If you introduced yourself to Stan Kenton, it would be most likely that he would call you by name the next time you saw the band, even months later. He had an almost superhuman ability to remember names, and that won him and the band many fans. So, while the band played an ever shrinking number of dance tunes and more and more of the Rugolo material, the fans and the critics lined up on either side — you either loved the Kenton band or you hated it. The ballroom operators griped because there wasn't enough dance music or the band was too loud. Some jazz players and critics said the band was too heavy and didn't swing. Musicians coming off and on the band referred to it as the "boiler factory." But everywhere the band played, the audiences were getting bigger and louder and more loyal. There was nothing like a Kenton fan; there was nobody like Stan Kenton.

The band played the Adams Theater seven days, closing on the 26th of February, and spent the next few months playing one-nighters and occasional theater dates. Four years earlier, Kenton had bombed on his first trek East, but now the band was hot and the press was saying so. They were on an extensive Eastern-Southeastern swing and the "trades" were giving some great reviews; some included kind words about the new drummer. Though some critics were calling the music "radical," box-office grosses were soaring. Stan Kenton, the visionary, was finally realizing his dream. He was creating a new music. Some said it was jazz, some said it wasn't. Whatever it was, it was causing a nationwide stir.

Sheldon and Florence Manne filed their income tax in April and Shelly declared that, after his discharge from the Coast Guard, he made $1,089.20 playing drums in 1945. He would do a lot better with the Kenton organization. The end of April 1946 found the band in St. Louis at the Tune Town Ballroom where 3,000 fans waded through the drenched streets to witness the opening night. After five days, the band bus made its way up Route 66 to play another five dates at the Rainbo Gardens Ballroom on Clark Street in Chicago. This tour had been important for Shelly Manne. He was playing the old arrangements like they had never been played before — giving them new life and adding his own unique style. Rugolo was pouring out new material and the band had new charts to play almost every night. The trip had also given the players a chance to settle in with the new drummer and for Shelly to get a feeling for what Kenton wanted, though Kenton always gave new players plenty of time to adjust. Stan was as interested in the musician's personality as he was in his playing skills. In Shelly, he had found exactly what he was looking for.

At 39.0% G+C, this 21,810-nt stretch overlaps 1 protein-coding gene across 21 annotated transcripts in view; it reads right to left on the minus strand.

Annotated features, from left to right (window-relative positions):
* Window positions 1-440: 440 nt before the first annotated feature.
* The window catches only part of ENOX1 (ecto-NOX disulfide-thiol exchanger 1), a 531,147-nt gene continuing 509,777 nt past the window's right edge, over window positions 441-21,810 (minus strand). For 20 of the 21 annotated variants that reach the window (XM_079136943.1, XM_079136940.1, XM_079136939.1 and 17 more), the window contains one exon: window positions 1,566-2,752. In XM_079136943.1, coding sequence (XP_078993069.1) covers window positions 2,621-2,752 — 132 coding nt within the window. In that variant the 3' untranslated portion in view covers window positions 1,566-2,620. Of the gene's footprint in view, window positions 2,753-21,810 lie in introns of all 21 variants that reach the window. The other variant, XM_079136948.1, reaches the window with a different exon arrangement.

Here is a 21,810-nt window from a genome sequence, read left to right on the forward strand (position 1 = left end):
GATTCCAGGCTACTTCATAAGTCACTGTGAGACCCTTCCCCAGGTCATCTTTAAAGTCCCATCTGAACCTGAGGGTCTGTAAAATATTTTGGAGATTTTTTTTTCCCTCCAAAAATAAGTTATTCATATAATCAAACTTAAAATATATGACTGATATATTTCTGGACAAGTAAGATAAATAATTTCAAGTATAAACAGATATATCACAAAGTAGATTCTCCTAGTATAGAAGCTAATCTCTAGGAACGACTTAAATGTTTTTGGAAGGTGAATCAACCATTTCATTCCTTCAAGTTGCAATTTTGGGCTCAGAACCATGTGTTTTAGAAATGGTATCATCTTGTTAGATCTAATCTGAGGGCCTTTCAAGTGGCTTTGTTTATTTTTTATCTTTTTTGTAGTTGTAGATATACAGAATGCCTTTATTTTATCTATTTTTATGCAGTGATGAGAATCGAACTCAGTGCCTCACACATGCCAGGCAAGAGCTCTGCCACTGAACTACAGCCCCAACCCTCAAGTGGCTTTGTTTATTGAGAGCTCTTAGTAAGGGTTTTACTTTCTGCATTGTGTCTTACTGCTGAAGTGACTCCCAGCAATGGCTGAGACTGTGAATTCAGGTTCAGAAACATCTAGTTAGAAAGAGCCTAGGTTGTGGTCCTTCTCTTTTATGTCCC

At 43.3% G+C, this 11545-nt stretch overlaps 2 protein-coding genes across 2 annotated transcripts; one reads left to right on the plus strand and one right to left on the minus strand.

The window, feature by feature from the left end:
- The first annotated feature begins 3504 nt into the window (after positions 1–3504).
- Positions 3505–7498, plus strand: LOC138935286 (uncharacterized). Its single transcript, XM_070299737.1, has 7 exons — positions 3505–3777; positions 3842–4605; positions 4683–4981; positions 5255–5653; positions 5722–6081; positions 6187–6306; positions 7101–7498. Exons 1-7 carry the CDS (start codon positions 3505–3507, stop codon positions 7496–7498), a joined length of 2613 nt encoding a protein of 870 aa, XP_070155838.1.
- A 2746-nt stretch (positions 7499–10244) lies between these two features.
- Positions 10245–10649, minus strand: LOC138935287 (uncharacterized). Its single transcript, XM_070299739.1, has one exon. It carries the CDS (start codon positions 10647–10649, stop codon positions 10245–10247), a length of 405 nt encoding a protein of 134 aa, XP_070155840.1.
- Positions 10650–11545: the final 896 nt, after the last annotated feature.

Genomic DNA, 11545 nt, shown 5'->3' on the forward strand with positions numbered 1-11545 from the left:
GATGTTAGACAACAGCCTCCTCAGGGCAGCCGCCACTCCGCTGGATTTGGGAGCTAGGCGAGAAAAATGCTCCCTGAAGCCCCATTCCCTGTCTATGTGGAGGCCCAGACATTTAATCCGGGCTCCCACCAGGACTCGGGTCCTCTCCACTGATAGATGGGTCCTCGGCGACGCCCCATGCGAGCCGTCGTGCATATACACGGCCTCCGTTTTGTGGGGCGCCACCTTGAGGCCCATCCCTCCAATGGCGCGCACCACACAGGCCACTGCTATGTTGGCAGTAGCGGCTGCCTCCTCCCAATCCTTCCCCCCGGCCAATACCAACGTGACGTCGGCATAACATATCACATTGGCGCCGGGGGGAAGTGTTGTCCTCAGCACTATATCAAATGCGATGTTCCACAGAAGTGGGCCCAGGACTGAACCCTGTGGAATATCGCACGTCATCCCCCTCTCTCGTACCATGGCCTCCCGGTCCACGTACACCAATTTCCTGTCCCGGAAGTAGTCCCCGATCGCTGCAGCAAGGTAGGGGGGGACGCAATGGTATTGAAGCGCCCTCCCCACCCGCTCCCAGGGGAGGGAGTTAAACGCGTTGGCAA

In mid-May the band went to the West Coast and began rehearsing for its Capitol recording session scheduled for early June. By the 4th, they were recording a new Rugolo arrangement of "Rika Jika Jack" that featured June Christy and some singing by the band. June did some scat and Shelly complemented Rugolo's double-time brass riffs with his own double-time drum fills. This was the first time any of Rugolo's arrangements had been recorded, and it was Shelly's first record with the band. On the same day, the band recorded "Artistry in Boogie" and "Come Back to Sorrento." The latter featured one of the band's stars, Vido Musso. Beginning as a two-beat dance tune, it soon develops into an all out swinging "jump" tune with Shelly swinging the band, and then employs the frequently-used dramatic ending with the tom-toms creating a timpani effect. This recording would later be used in Kenton's famous Artistry in Rhythm album, the band's first 78 RPM album set.

Rugolo was using a lot of theatrical introductions and endings in his arrangements, and this suited Kenton very well. The band leader, all six-foot-four of him, presented a powerful image as he stood in front of his "concert" jazz orchestra and waved his long arms while conducting this new exciting music. When the band opened at the Meadowbrook Gardens in Culver City, it gave the band a four-week stint that enabled them to get the new charts down and record them. The band was in and out of the studios all summer and into the fall, working gigs in L.A. and doing a lot of Capitol transcriptions.

In the early 1930s "electrical transcriptions" were used by local radio stations in lieu of live musicians. By the 1940s, transcriptions were used by all radio stations in addition to playing regular discs. Bands would often re-record their hits for transcription companies who provided music services for the radio industry. The Kenton band recorded several transcriptions on June 7, 1946, including a novelty tune, "Who's Got a Tent for Rent?" featuring trumpeter Ray Wetzel and vocal tunes featuring June Christy and one song sung by Gene Howard. "Lover," featuring Kenton's "'Fatha' Hines" stylization, was a Stan Kenton arrangement that reached back into the band's older sound. The band would often use older arrangements to fill the 16" transcription disc for radio use.

On July 12th the band recorded four Rugolo arrangements that would be included in the Artistry album. One, "Safranski," featured the bass playing of Eddie Safranski, one of the featured members of the band. In fact Safranski was featured almost all the time since many of the arrangements had the bass line double-timing over Kenton's piano. While this bass player was a "star" on the band on records and in person, he was not a favorite of Shelly's. His time and his sound when playing live on the bandstand had a kind of loose, flapping effect and, while he had some fairly good technique, he didn't swing. In fact, one reason the band had trouble swinging was because of the members of the rhythm section. Kenton was by no means a swinging pianist and guitarist Bob Ahern, while liked by everyone, was not an out-and-out jazzer. This left Shelly pretty much alone in trying to swing this behemoth jazz orchestra. The very complexity of the arrangements made it difficult to "get it off the ground."